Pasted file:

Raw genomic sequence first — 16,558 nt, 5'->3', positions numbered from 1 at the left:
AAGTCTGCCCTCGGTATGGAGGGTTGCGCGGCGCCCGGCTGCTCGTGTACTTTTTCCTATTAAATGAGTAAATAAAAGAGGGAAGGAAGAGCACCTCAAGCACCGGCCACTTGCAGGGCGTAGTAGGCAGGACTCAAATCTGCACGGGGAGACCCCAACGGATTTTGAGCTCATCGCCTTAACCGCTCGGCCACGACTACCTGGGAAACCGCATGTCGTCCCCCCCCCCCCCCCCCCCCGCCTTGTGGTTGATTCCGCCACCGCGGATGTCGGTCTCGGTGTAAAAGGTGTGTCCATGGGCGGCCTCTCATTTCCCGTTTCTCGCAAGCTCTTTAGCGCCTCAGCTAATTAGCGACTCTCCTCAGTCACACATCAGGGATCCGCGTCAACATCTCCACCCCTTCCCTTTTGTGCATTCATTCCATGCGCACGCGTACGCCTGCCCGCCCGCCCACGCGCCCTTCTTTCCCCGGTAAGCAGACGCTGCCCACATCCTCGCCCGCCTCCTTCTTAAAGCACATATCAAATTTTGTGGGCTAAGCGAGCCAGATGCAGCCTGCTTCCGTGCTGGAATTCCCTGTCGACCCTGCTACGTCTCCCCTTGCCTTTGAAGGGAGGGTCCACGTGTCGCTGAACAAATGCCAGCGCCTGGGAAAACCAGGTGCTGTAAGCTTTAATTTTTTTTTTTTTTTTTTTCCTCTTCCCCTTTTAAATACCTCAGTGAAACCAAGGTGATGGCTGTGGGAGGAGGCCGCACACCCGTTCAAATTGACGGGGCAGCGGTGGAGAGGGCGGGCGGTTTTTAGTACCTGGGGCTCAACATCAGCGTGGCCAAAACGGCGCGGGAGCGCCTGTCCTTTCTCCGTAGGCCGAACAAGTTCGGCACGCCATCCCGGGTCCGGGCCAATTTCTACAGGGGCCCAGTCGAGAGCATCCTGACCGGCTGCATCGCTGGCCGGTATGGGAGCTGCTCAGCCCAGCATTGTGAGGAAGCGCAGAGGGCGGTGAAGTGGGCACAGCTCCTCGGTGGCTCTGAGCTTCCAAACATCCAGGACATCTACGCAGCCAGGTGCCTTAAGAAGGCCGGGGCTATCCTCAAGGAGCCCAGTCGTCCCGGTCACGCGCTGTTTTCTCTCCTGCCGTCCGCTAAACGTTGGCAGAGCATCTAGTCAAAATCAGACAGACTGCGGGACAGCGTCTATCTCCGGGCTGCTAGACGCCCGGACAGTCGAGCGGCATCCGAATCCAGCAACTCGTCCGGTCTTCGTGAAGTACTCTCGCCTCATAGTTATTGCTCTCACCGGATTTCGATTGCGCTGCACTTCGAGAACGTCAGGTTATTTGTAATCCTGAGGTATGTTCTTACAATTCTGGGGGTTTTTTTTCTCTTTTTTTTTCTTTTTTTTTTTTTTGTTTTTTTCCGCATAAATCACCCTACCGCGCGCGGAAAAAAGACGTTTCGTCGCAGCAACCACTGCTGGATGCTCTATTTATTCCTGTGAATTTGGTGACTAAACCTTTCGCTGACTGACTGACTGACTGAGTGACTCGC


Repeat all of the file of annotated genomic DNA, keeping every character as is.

Raw genomic sequence first — 16,558 nt, 5'->3', positions numbered from 1 at the left:
AAGTCTGCCCTCGGTATGGAGGGTTGCGCGGCGCCCGGCTGCTCGTGTACTTTTTCCTATTAAATGAGTAAATAAAAGAGGGAAGGAAGAGCACCTCAAGCACCGGCCACTTGCAGGGCGTAGTAGGCAGGACTCAAATCTGCACGGGGAGACCCCAACGGATTTTGAGCTCATCGCCTTAACCGCTCGGCCACGACTACCTGGGAAACCGCATGTCGTCCCCCCCCCCCCCCCCCCCCGCCTTGTGGTTGATTCCGCCACCGCGGATGTCGGTCTCGGTGTAAAAGGTGTGTCCATGGGCGGCCTCTCATTTCCCGTTTCTCGCAAGCTCTTTAGCGCCTCAGCTAATTAGCGACTCTCCTCAGTCACACATCAGGGATCCGCGTCAACATCTCCACCCCTTCCCTTTTGTGCATTCATTCCATGCGCACGCGTACGCCTGCCCGCCCGCCCACGCGCCCTTCTTTCCCCGGTAAGCAGACGCTGCCCACATCCTCGCCCGCCTCCTTCTTAAAGCACATATCAAATTTTGTGGGCTAAGCGAGCCAGATGCAGCCTGCTTCCGTGCTGGAATTCCCTGTCGACCCTGCTACGTCTCCCCTTGCCTTTGAAGGGAGGGTCCACGTGTCGCTGAACAAATGCCAGCGCCTGGGAAAACCAGGTGCTGTAAGCTTTAATTTTTTTTTTTTTTTTTTTCCTCTTCCCCTTTTAAATACCTCAGTGAAACCAAGGTGATGGCTGTGGGAGGAGGCCGCACACCCGTTCAAATTGACGGGGCAGCGGTGGAGAGGGCGGGCGGTTTTTAGTACCTGGGGCTCAACATCAGCGTGGCCAAAACGGCGCGGGAGCGCCTGTCCTTTCTCCGTAGGCCGAACAAGTTCGGCACGCCATCCCGGGTCCGGGCCAATTTCTACAGGGGCCCAGTCGAGAGCATCCTGACCGGCTGCATCGCTGGCCGGTATGGGAGCTGCTCAGCCCAGCATTGTGAGGAAGCGCAGAGGGCGGTGAAGTGGGCACAGCTCCTCGGTGGCTCTGAGCTTCCAAACATCCAGGACATCTACGCAGCCAGGTGCCTTAAGAAGGCCGGGGCTATCCTCAAGGAGCCCAGTCGTCCCGGTCACGCGCTGTTTTCTCTCCTGCCGTCCGCTAAACGTTGGCAGAGCATCTAGTCAAAATCAGACAGACTGCGGGACAGCGTCTATCTCCGGGCTGCTAGACGCCCGGACAGTCGAGCGGCATCCGAATCCAGCAACTCGTCCGGTCTTCGTGAAGTACTCTCGCCTCATAGTTATTGCTCTCACCGGATTTCGATTGCGCTGCACTTCGAGAACGTCAGGTTATTTGTAATCCTGAGGTATGTTCTTACAATTCTGGGGGTTTTTTTTCTCTTTTTTTTTCTTTTTTTTTTTTTTGTTTTTTTCCGCATAAATCACCCTACCGCGCGCGGAAAAAAGACGTTTCGTCGCAGCAACCACTGCTGGATGCTCTATTTATTCCTGTGAATTTGGTGACTAAACCTTTCGCTGACTGACTGACTGACTGAGTGACTCGC